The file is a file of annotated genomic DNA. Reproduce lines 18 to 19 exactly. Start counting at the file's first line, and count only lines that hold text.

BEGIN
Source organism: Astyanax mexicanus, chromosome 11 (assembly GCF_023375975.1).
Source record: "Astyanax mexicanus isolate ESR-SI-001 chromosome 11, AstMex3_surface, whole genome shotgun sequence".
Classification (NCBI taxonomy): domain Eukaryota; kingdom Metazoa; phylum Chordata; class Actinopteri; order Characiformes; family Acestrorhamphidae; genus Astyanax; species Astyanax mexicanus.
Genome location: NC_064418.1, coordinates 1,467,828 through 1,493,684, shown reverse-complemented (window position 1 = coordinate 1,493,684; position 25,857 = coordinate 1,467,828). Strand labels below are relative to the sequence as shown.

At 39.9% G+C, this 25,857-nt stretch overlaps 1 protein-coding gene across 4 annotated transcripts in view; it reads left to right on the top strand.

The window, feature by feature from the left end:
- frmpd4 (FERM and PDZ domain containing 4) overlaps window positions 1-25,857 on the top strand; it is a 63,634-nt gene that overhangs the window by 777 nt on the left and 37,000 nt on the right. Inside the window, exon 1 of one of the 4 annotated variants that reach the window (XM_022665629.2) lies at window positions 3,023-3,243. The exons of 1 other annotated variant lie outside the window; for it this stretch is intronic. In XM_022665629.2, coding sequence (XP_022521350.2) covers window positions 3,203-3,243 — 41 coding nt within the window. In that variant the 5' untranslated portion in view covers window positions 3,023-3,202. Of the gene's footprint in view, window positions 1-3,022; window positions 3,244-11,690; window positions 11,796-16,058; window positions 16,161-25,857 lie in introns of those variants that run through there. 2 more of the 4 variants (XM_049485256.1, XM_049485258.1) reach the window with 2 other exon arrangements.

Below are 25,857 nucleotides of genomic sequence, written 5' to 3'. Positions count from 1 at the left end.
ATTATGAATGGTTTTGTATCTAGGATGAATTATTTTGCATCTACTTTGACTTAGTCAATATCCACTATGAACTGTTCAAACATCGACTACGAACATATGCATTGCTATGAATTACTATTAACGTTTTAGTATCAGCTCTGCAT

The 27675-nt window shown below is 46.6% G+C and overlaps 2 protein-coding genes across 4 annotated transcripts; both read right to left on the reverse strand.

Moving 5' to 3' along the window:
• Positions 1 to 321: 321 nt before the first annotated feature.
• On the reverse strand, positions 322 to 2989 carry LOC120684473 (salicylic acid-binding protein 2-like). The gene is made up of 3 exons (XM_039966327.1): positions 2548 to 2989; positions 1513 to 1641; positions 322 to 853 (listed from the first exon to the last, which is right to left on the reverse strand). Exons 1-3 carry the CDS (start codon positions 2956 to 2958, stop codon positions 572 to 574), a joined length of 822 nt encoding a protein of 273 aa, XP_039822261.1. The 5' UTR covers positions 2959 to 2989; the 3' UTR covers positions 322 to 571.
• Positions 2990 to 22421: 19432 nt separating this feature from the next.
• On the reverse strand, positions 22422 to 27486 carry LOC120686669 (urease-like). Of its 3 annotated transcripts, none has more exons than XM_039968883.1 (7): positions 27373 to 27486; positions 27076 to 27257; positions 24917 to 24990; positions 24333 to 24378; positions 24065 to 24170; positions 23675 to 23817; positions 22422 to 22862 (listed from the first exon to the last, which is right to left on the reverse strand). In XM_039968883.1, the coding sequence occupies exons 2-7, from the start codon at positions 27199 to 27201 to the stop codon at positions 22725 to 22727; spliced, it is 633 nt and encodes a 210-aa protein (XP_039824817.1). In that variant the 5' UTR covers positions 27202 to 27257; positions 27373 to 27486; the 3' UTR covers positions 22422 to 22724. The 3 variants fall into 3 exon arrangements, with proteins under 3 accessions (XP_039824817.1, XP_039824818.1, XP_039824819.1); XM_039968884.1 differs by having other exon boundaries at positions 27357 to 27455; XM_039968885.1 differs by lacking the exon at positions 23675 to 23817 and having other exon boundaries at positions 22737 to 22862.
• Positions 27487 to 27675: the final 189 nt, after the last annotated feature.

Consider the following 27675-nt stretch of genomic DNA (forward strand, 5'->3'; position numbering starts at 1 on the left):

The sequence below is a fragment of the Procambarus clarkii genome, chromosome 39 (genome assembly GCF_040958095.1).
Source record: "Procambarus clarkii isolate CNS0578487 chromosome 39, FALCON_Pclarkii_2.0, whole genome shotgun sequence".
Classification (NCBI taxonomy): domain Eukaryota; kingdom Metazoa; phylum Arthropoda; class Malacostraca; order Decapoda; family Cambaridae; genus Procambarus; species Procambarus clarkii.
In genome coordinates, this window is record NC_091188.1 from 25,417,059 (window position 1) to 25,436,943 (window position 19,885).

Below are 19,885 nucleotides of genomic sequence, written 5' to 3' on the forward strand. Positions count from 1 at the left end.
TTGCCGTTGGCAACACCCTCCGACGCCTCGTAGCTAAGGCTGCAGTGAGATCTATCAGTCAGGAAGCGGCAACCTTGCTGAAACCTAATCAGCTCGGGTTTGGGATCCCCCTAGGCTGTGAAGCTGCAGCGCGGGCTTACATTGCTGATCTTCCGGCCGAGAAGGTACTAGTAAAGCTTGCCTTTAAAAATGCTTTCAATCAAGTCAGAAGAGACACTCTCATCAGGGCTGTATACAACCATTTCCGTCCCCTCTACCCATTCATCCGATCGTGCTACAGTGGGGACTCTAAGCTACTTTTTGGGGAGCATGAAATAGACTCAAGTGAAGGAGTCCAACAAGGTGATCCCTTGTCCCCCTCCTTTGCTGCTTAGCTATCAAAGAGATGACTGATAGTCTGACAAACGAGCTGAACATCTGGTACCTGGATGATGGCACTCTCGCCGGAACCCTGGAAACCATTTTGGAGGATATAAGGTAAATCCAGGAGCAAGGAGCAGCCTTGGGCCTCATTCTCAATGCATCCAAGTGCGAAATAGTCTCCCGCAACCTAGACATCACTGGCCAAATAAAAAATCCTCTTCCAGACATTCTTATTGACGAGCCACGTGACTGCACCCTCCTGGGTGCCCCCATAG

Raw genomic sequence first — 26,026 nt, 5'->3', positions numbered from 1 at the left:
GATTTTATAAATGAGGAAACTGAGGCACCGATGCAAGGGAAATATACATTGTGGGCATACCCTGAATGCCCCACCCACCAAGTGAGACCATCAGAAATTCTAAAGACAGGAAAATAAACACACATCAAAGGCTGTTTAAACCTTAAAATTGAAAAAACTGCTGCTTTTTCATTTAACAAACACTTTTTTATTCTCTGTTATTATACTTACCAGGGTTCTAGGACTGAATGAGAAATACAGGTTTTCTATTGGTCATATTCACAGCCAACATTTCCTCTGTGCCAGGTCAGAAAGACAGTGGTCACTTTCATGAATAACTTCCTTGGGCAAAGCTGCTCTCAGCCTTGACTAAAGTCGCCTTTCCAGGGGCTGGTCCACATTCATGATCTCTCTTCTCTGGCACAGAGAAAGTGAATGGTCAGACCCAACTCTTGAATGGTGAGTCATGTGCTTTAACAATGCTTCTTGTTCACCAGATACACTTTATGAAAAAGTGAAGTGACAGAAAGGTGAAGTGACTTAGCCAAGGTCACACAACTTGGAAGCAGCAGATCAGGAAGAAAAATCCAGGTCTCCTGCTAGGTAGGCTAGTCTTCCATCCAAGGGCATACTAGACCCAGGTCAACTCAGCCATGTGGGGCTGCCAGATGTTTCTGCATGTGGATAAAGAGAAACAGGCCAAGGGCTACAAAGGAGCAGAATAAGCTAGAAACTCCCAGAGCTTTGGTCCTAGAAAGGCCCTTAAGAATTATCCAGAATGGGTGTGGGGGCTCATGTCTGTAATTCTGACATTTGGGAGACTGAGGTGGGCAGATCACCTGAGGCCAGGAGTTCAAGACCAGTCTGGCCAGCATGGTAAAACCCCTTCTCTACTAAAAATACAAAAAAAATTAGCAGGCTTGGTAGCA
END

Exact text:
The sequence below is a fragment of the Procambarus clarkii genome, chromosome 39 (genome assembly GCF_040958095.1).
Source record: "Procambarus clarkii isolate CNS0578487 chromosome 39, FALCON_Pclarkii_2.0, whole genome shotgun sequence".